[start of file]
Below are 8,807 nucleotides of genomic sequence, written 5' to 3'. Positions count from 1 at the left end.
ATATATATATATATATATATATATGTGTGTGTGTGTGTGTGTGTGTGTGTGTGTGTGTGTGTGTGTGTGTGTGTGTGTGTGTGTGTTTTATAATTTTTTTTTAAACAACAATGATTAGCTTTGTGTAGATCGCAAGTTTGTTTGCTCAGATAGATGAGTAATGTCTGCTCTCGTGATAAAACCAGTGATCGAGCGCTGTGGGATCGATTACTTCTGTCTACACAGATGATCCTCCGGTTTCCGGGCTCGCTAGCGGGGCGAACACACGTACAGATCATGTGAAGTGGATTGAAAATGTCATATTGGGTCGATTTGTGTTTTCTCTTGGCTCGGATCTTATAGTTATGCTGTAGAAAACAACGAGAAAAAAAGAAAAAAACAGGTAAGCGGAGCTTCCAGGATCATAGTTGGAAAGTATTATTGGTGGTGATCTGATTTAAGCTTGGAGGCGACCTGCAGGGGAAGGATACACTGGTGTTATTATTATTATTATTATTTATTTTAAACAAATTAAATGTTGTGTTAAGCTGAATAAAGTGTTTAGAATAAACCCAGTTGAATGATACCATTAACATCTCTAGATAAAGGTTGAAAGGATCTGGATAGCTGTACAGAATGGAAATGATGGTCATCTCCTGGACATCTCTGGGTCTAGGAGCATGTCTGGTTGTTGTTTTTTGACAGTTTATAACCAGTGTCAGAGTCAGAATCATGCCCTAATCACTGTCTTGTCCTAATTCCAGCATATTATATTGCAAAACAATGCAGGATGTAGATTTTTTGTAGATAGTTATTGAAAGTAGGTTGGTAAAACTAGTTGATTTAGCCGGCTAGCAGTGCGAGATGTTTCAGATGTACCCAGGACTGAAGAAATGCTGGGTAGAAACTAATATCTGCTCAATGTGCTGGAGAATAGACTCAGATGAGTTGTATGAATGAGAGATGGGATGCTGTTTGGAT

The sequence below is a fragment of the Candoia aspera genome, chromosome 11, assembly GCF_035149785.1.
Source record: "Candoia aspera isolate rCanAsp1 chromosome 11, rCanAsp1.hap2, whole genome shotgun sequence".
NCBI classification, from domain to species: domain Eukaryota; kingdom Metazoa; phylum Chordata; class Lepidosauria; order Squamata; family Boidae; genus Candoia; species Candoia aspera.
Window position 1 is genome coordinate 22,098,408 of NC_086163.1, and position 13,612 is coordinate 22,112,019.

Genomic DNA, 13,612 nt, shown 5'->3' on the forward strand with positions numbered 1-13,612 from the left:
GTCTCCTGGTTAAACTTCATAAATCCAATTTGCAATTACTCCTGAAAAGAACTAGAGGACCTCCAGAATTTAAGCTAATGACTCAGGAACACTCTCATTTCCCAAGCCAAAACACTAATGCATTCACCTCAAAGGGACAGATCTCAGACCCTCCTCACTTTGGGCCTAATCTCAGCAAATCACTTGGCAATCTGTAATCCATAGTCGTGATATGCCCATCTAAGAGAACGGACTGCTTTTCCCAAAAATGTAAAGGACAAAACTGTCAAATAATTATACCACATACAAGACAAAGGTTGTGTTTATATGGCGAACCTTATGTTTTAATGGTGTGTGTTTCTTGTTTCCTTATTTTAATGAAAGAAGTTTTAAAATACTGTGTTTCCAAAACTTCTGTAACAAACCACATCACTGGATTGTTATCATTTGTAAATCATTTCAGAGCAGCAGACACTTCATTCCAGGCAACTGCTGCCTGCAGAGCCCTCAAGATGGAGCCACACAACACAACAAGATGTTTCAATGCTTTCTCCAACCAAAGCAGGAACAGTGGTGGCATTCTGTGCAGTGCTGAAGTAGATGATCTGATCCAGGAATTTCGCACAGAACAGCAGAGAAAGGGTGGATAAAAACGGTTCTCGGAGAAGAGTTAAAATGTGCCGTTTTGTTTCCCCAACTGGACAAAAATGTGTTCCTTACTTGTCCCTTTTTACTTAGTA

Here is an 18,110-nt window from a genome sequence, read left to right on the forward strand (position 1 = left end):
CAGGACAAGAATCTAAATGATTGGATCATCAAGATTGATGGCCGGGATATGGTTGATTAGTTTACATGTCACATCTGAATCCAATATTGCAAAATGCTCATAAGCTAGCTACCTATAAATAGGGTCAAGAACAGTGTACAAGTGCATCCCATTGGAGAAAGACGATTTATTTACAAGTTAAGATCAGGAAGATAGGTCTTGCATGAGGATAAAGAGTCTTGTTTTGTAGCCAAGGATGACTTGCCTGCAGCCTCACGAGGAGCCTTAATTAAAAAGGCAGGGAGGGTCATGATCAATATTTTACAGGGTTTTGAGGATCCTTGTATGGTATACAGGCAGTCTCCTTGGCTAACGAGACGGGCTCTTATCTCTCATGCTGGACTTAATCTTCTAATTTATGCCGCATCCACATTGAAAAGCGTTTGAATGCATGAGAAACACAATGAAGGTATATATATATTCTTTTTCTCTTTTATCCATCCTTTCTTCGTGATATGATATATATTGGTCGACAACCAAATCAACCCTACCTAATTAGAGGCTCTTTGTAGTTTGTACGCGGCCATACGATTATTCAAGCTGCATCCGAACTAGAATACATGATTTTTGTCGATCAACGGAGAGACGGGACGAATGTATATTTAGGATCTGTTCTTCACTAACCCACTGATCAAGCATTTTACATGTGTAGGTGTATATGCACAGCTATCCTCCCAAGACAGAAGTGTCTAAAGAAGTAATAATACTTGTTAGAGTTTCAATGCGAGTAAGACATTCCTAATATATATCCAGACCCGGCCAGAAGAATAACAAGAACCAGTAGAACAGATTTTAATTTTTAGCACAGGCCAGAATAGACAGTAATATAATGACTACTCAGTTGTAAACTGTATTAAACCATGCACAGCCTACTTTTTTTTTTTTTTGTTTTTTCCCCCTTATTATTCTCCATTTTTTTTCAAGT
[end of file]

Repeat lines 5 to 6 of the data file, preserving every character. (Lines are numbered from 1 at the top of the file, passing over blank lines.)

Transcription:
NCBI classification, from domain to species: domain Eukaryota; kingdom Metazoa; phylum Chordata; class Lepidosauria; order Squamata; family Boidae; genus Candoia; species Candoia aspera.
Window position 1 is genome coordinate 22,098,408 of NC_086163.1, and position 13,612 is coordinate 22,112,019.